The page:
Wednesday, 21 October 2015

Species 2000 renews MoU with CETAF

Christina Flann (Species 2000) and Michelle Price (CETAF Chair),
signing the renewed MoU
Last week in Geneva at the Consortium of European Taxonomic Facilities CETAF38 Meeting, the renewed MoU between Species 2000 and CETAF was signed. The meeting was held in the Ariana Museum and Christina Flann, Species 2000 Strategic Partnerships Officer, gave a presentation on the synergies between the draft CoL Strategic Plan and the strategic plans of GBIF and CETAF, both ratified by the respective bodies last week. We look forward to a continued vibrant relationship with CETAF and its members. During the meeting Species 2000 was invited to attend a CETAF Earth Sciences Working Group meeting in February 2016 to discuss incorporating European fossil data into the CoL.

Geneva was a beautiful location and walking along the lakeside to the fantastic dinner held in the Herbarium we marvelled at the famous fountain as the sun set over the mountains in the background. 

Thursday, 1 October 2015

Paul Schoolmeesters, Catalogue of Life Knight - 15 Years of up-to-date Scarab Data

Catalogue of Life CD launch 2000
Paul Schoolmeesters was one of first data providers in the Catalogue of Life. His Scarabs database was published in very first 2000 Annual Checklist. He has continued to be a very active Global Species Database custodian and the World Scarabaeidae Database has been updated every year since then and now twice a year! 

At the Catalogue of Life Global Team Meeting in Oostende this year he was  awarded a Certificate of Appreciation for his 15 years of contribution to the Catalogue of Life. As Yuri Roskov, the Executive Editor, affectionately calls him, he is a Catalogue of Life Knight. Paul also kindly agreed to fill in a short questionnaire about his database and his impressive achievement as an individual contributing a database of more than 38,000 species can be seen below.

Global Species Database name: Scarabs: World Scarabaeidae Database

Your name:  Paul Schoolmeesters

Your occupation and favourite hobby: Retired, Coprophagous Scarabs and travel

Where are the databases located? Belgium, Herent (my home)

What taxon/taxa do your databases cover? Scarabaeoidea (Lucanidae, Passalidae, Scarabaeidae etc.)

How many species names do you hold? 38266 and 2474 intraspecific species (23.03.2015)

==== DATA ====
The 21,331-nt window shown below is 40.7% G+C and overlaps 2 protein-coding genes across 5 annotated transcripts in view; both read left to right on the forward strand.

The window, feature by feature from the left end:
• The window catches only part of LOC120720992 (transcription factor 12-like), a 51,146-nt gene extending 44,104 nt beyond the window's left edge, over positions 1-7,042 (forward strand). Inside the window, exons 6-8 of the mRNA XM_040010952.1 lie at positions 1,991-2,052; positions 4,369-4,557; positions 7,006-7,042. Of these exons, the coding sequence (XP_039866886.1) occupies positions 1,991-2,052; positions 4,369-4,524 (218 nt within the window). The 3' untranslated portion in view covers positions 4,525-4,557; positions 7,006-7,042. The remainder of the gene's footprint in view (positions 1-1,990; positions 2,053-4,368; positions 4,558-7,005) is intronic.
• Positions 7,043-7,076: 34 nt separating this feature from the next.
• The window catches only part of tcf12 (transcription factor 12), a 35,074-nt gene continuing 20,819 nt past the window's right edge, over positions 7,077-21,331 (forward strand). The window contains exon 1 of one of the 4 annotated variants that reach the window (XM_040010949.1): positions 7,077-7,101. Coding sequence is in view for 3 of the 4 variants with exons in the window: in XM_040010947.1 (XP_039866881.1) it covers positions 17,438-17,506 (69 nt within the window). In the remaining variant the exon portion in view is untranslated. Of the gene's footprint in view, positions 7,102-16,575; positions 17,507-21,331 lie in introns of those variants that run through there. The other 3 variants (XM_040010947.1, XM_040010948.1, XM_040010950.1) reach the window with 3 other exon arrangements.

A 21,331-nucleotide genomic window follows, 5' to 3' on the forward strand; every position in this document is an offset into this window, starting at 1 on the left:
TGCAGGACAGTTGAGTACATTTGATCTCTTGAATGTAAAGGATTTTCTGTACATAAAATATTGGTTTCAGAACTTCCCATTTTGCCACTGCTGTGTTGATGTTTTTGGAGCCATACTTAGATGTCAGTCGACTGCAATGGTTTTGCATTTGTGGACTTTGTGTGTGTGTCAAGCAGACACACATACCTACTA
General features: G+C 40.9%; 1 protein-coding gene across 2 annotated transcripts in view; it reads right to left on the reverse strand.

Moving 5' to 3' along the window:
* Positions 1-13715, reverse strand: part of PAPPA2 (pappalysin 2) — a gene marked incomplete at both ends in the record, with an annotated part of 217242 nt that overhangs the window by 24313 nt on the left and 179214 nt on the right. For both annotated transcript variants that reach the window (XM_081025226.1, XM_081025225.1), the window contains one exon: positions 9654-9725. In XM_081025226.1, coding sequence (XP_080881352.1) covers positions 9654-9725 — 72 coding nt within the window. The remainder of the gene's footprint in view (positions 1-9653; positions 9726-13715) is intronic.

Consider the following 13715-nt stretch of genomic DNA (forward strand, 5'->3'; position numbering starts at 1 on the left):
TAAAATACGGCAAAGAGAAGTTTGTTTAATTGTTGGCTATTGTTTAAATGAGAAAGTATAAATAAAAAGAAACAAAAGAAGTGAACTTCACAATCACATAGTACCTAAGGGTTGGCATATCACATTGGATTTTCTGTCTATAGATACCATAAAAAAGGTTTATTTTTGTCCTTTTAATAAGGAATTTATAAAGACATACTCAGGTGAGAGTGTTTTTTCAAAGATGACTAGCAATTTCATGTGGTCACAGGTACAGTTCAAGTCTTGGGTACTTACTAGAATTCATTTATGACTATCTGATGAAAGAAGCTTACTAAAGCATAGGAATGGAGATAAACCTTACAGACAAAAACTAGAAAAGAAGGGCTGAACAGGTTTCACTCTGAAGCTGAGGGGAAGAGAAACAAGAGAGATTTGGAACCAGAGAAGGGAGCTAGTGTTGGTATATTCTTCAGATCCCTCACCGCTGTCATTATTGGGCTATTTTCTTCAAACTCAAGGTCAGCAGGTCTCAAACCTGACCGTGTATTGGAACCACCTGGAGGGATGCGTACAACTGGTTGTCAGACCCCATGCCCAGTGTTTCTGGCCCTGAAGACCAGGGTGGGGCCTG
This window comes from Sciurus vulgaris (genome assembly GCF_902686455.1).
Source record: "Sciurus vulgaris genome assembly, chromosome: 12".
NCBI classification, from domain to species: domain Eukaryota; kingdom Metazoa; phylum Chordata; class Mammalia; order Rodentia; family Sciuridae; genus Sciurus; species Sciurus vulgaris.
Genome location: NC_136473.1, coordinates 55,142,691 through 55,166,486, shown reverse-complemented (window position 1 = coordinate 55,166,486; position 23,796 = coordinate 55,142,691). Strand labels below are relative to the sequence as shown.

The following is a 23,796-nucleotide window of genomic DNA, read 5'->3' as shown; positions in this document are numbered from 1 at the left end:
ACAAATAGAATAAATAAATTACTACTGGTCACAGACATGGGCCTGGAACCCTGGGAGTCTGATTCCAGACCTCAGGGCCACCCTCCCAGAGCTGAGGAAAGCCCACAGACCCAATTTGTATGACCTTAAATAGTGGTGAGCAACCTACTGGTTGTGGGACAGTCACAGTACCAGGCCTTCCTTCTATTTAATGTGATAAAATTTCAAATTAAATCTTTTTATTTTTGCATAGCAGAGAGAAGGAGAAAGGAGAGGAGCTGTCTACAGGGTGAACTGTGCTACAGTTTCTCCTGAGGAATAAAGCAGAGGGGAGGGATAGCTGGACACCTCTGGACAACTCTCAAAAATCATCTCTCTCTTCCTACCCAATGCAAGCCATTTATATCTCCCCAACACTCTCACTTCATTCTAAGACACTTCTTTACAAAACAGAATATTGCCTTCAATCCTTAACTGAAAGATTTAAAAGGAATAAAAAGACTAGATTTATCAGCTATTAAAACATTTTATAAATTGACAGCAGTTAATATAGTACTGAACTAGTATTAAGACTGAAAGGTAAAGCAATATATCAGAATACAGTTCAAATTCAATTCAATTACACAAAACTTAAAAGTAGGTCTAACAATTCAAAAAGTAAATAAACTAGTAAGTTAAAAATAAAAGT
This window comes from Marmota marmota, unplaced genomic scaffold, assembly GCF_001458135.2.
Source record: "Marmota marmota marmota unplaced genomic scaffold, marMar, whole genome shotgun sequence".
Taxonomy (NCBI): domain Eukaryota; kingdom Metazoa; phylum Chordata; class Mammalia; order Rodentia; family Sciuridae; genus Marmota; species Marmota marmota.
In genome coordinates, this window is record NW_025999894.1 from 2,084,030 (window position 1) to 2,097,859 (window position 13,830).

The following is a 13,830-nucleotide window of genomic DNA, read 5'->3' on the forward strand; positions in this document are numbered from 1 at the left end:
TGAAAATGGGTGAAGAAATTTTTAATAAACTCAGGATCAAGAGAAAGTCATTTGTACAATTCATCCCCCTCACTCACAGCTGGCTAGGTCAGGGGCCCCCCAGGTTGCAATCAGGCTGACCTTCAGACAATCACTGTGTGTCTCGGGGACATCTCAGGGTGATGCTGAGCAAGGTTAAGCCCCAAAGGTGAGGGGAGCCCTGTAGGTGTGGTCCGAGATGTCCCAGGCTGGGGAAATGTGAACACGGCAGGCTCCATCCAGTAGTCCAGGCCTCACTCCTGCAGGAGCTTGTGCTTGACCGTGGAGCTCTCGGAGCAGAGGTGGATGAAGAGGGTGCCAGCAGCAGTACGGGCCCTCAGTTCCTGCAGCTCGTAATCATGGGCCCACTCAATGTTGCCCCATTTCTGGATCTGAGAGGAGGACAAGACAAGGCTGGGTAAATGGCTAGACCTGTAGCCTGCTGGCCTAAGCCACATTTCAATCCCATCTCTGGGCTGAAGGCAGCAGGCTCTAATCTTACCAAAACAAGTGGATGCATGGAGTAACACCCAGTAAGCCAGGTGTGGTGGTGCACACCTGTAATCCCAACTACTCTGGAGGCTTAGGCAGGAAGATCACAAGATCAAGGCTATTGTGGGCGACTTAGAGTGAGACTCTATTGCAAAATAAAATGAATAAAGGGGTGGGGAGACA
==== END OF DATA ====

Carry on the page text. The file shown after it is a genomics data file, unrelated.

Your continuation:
How many synonyms? 15587

How many common names? 451

How and when did the database come about? Personal interest and meeting the late Frank Bisby at the beginning of Sp2000 in 1999 as inspiration
Paul Schoolmeesters

How many people work on the database? Only one

What software do you use? Microsoft Access

How complete is it? 99 % (I don't believe in 100%)

Is it continuing to grow and if so, how? Daily, new species, new synonyms, new distribution, new status, new combinations

Are there any interesting areas of taxonomic contention within your group? The different opinion of people on taxonomy (American versus European scientist)

Do you have a favourite species or group of taxa? Aphodiidae

What interested you in taxonomy? I regard this as a basis of the study of biodiversity and life

Do you think traditional taxonomy has a future? I hope so, unfortunately there is little interest from governmental side (collections no longer well financed or not at all, museums closing by lack of funding, staff lacking)

What is the most exciting recent taxonomic development in your group (if any)? Any revision is exciting, regarding the number of new species

If you had the funds what improvements (if any) would you make to the database? Expand the information

Why did you submit your data to the Catalogue of Life? I believe that the Catalogue of Life is essential to the community, and someone has to do it

What you would like to improve in the Catalogue of Life? Expansion of information

What message you would like to send the CoL users? Being more involved by comments